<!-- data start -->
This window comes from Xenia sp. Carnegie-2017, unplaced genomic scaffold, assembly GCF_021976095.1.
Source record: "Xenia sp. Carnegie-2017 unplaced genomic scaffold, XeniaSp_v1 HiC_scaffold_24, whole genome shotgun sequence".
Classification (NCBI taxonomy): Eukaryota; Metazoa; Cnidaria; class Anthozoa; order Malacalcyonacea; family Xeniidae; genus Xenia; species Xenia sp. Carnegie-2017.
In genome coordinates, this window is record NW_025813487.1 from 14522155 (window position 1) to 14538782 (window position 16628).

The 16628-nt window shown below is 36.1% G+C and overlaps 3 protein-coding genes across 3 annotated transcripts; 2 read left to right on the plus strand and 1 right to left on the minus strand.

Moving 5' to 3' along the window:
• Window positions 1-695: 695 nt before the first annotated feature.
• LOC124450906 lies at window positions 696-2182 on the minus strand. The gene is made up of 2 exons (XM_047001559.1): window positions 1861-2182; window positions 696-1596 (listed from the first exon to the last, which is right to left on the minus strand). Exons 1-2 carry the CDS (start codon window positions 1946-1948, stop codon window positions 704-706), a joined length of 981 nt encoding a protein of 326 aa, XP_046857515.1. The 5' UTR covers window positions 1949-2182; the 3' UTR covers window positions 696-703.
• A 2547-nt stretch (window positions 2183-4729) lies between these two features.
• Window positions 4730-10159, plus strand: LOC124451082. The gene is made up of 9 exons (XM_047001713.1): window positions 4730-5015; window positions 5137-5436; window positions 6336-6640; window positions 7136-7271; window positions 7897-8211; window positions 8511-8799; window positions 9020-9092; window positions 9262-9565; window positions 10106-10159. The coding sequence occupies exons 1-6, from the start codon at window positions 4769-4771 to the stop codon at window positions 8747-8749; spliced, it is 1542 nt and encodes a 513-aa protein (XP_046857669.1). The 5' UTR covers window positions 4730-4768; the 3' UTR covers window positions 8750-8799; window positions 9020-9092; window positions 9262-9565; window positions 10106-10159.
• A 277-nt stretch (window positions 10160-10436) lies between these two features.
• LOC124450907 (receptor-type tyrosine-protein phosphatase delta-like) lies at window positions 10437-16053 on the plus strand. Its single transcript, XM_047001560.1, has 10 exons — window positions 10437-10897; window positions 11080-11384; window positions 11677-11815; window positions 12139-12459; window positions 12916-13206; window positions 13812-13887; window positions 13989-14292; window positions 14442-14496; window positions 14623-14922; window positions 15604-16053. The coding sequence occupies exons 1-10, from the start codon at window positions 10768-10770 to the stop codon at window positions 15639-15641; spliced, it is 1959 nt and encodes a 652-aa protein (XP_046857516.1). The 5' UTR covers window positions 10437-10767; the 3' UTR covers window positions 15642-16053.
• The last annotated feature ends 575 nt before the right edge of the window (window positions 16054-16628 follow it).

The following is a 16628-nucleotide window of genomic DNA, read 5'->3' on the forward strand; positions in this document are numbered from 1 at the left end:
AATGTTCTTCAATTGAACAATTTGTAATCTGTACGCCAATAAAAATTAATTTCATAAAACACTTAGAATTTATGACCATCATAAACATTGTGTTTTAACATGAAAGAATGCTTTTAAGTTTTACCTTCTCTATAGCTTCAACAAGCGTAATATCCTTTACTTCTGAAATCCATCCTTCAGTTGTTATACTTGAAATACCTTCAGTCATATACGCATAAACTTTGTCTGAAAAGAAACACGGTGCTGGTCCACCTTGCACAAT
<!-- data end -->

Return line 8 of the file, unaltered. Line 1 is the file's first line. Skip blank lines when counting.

• LOC124450906 lies at window positions 696-2182 on the minus strand. The gene is made up of 2 exons (XM_047001559.1): window positions 1861-2182; window positions 696-1596 (listed from the first exon to the last, which is right to left on the minus strand). Exons 1-2 carry the CDS (start codon window positions 1946-1948, stop codon window positions 704-706), a joined length of 981 nt encoding a protein of 326 aa, XP_046857515.1. The 5' UTR covers window positions 1949-2182; the 3' UTR covers window positions 696-703.